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Monday, September 13, 2010

Ventura 9/10



This morning we headed out for points south. Our next destination is Catalina Island but we will make at least one stop on our way as Catalina is nearly 70nm sw. Our stay in Ventura was very pleasant thanks in no small part to the warm welcome we received at the Ventura Yacht Club. They welcome yacht club members from outside yacht clubs through a reciprocal program which means as members of the Washington Yacht Club our moorage there was free! The only other available marina here in Ventura is $66/night. We stayed 5 nights so it was a big savings for us.

They were friendly and helpful from the moment we tied up to their guest dock. We were invited to a live aboard potluck one night where amazingly we ran onto a cruiser we had met this past summer in Elfin Cove AK. Then I met Bonni Duncan who generously offered to drive me across town to have our propane tanks filled AND chauffer me anywhere else I needed to go. We made the circuit including the grocery store, Target and the U-haul store for propane and chatted happily along the way. She was a great help and definitely went way above and beyond the call of duty.

Wednesday we were invited to come join the fun at their Wet Wednesday race night. We happened upon the last of the summer series so in addition to the great meal of cheese enchiladas, pork Colorado and rice and beans we got to share in the festivities of trophy night and the final series’ good natured rivalry and team one-upmanship. I have to say too that I was especially impressed with the apparent friendships we witnessed there that included at least four generations all laughing and talking and having a great time.


Getting a ride to the propane store turned out to be more than a convenience. First because it was 6 or 7 miles away and second because when we got there the attendant was unable to fill our brand new horizontal 20# tanks. He said he had had a problem filling horizontal tanks the only other time he had them. He ended up sending me down the road after a dozen tries. The next place had the same problem but eventually managed to get 6 ½ gallons into the tanks. Add a call to the manufacturer onto our list of things to figure out before we get too much farther south.

While in Ventura we also finally fixed our ongoing battery problem. Part of the reluctance to make the big fix was the dollar amount required to completely replace the battery bank. We pulled out a bank of batteries in April that had come with the boat. We made the decision to replace them thinking we were being proactive by taking care of a potential problem before we left. We gave away the old batteries and installed $800 dollars worth of new Northstar AGM’s. The new bank should have given us about 600 amp hours of banked juice. By the time we were in Glacier Bay we were lucky to get 100ahs. So after less than 6months of use we rode our bikes 7 miles into Ventura and began shopping for batteries.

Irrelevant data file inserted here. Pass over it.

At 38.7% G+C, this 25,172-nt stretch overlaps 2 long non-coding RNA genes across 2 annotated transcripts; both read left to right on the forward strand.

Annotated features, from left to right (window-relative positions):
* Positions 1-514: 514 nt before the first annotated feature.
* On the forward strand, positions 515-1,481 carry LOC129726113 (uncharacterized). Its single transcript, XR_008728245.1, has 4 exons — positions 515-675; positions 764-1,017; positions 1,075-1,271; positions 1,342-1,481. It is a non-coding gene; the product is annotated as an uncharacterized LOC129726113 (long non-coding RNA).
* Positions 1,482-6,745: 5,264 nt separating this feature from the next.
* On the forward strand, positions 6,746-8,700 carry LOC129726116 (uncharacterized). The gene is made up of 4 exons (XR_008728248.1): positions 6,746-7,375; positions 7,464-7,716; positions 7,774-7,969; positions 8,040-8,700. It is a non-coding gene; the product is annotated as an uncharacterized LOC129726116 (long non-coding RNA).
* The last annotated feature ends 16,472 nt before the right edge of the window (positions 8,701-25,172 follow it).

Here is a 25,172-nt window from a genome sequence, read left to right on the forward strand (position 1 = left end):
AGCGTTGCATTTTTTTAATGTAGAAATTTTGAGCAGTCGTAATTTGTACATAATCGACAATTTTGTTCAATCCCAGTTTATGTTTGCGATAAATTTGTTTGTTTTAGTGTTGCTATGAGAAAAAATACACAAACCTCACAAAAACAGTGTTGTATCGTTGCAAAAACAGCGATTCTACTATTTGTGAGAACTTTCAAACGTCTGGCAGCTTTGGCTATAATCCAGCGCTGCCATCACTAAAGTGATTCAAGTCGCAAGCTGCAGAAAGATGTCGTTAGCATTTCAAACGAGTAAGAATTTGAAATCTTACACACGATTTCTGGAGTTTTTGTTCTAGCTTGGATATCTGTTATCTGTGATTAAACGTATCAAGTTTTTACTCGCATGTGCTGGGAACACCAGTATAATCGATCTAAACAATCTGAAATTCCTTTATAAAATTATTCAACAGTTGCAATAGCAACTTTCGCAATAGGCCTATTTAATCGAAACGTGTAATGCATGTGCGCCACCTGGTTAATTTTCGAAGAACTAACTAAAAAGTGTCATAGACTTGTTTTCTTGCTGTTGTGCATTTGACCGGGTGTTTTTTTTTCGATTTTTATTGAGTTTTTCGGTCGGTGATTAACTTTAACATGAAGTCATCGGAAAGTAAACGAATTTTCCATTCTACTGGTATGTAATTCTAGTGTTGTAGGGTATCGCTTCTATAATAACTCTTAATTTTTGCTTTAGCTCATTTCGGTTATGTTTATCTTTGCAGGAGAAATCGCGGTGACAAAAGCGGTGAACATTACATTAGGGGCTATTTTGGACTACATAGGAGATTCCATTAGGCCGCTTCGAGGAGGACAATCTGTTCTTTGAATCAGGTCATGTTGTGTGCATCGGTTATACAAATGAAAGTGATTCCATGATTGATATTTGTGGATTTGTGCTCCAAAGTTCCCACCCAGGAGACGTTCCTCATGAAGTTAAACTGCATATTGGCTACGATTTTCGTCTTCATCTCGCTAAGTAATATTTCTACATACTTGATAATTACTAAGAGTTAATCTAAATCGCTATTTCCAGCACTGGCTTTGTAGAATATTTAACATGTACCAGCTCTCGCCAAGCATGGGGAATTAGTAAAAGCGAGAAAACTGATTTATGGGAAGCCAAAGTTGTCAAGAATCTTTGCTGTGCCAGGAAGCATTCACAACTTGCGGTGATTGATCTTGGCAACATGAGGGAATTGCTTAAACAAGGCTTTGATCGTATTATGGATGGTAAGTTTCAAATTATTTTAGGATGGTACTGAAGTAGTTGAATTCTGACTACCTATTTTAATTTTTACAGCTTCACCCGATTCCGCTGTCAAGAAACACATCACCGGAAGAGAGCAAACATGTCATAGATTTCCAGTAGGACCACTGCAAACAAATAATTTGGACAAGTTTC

We also took the step to hire an electrician to come aboard so we could be sure there wasn’t any inherent problem with our system that would cause the same problem farther along. The electrician checked out all of Bills work and gave us the green light. The new batteries were shot. Boat electrical systems are rather intricate and ours in no exception. We have one system aboard that is 110 just like your home but it only does duty if we plug in at a dock which we rarely do thanks to our solar panels. The rest of the power aboard is 12volt. We generate that through four solar panels and an extra large alternator on our engine that generates power while we are underway. In addition we have an inverter that converts our 12volts into 110 to use for running a drill or the Dremmel or for charging things that plug in like the lap top or the cell phone. We also have a small Kubota diesel engine that can be run to generate 12volt energy -it uses a pitance of fuel compared to running our main engine- and also runs our water maker so we can use it to top off the battery bank. Oh and we also have a separate battery just for starting the engine. It doesn’t run anything else just starts the engine. So, all of those different components are tied together so we can get the power we need to run the fridge, the stereo, the lights, the engine, the watermaker, and all of our navigational equipment like our radar and our chart plotter.

After months of worrying we decided to go for the gusto and replaced them (again) with $1400 dollars worth of top of the line Life Line AGMS. So far it looks like the problem is gone. But on their way out the old batteries left a legacy. The batteries themselves weigh about #80 and we had four to remove and three new ones to install. In the process Bill managed to drop one on the index finger of his left hand. The weight actually caused the finger to burst at the seams. He will definitely loose the nail but it looks like the finger isn’t broken.

Now we are sailing under a bright blue sky headed towards Marina Del Ray. The plan for the immediate future is to work our way through a list of things we need to do before we hit Mexico. We need to obtain our Mexican radio license and work on as much of the entrance paperwork as we can prior to our arrival. Hopefully that will simplify check in when the time comes.

For now though the marine park near Avalon is calling to us to do some more diving. So, will write soon and maybe will even have some underwater photos to share. Till then enjoy the fall. Love Kat

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